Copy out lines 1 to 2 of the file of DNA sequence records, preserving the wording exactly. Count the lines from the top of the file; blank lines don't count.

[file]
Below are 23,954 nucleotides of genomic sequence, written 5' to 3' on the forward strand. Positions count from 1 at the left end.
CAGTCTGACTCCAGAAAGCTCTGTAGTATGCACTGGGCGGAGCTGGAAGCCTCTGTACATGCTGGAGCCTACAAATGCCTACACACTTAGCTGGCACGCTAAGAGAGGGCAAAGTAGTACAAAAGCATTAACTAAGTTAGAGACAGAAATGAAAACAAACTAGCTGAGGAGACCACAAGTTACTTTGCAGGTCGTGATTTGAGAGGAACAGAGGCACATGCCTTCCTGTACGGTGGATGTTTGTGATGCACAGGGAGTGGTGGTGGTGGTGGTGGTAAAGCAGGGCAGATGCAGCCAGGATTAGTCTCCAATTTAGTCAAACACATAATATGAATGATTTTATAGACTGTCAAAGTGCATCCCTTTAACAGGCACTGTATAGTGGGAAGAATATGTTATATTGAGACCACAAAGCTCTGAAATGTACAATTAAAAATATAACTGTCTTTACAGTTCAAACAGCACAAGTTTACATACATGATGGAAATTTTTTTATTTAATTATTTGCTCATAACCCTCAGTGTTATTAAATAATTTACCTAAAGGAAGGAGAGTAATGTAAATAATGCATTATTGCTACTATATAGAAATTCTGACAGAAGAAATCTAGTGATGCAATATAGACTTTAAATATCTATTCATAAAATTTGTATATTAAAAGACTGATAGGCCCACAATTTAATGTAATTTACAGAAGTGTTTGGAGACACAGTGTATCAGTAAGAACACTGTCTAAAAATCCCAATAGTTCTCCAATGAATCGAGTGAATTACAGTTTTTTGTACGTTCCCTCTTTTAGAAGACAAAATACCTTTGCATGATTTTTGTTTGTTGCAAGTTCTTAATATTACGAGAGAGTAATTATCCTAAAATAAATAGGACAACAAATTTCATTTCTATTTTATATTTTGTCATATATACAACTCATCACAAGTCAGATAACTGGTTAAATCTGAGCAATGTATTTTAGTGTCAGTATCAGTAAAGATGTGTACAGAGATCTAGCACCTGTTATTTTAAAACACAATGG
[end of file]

Below are 23,954 nucleotides of genomic sequence, written 5' to 3' on the forward strand. Positions count from 1 at the left end.
CAGTCTGACTCCAGAAAGCTCTGTAGTATGCACTGGGCGGAGCTGGAAGCCTCTGTACATGCTGGAGCCTACAAATGCCTACACACTTAGCTGGCACGCTAAGAGAGGGCAAAGTAGTACAAAAGCATTAACTAAGTTAGAGACAGAAATGAAAACAAACTAGCTGAGGAGACCACAAGTTACTTTGCAGGTCGTGATTTGAGAGGAACAGAGGCACATGCCTTCCTGTACGGTGGATGTTTGTGATGCACAGGGAGTGGTGGTGGTGGTGGTGGTAAAGCAGGGCAGATGCAGCCAGGATTAGTCTCCAATTTAGTCAAACACATAATATGAATGATTTTATAGACTGTCAAAGTGCATCCCTTTAACAGGCACTGTATAGTGGGAAGAATATGTTATATTGAGACCACAAAGCTCTGAAATGTACAATTAAAAATATAACTGTCTTTACAGTTCAAACAGCACAAGTTTACATACATGATGGAAATTTTTTTATTTAATTATTTGCTCATAACCCTCAGTGTTATTAAATAATTTACCTAAAGGAAGGAGAGTAATGTAAATAATGCATTATTGCTACTATATAGAAATTCTGACAGAAGAAATCTAGTGATGCAATATAGACTTTAAATATCTATTCATAAAATTTGTATATTAAAAGACTGATAGGCCCACAATTTAATGTAATTTACAGAAGTGTTTGGAGACACAGTGTATCAGTAAGAACACTGTCTAAAAATCCCAATAGTTCTCCAATGAATCGAGTGAATTACAGTTTTTTGTACGTTCCCTCTTTTAGAAGACAAAATACCTTTGCATGATTTTTGTTTGTTGCAAGTTCTTAATATTACGAGAGAGTAATTATCCTAAAATAAATAGGACAACAAATTTCATTTCTATTTTATATTTTGTCATATATACAACTCATCACAAGTCAGATAACTGGTTAAATCTGAGCAATGTATTTTAGTGTCAGTATCAGTAAAGATGTGTACAGAGATCTAGCACCTGTTATTTTAAAACACAATGG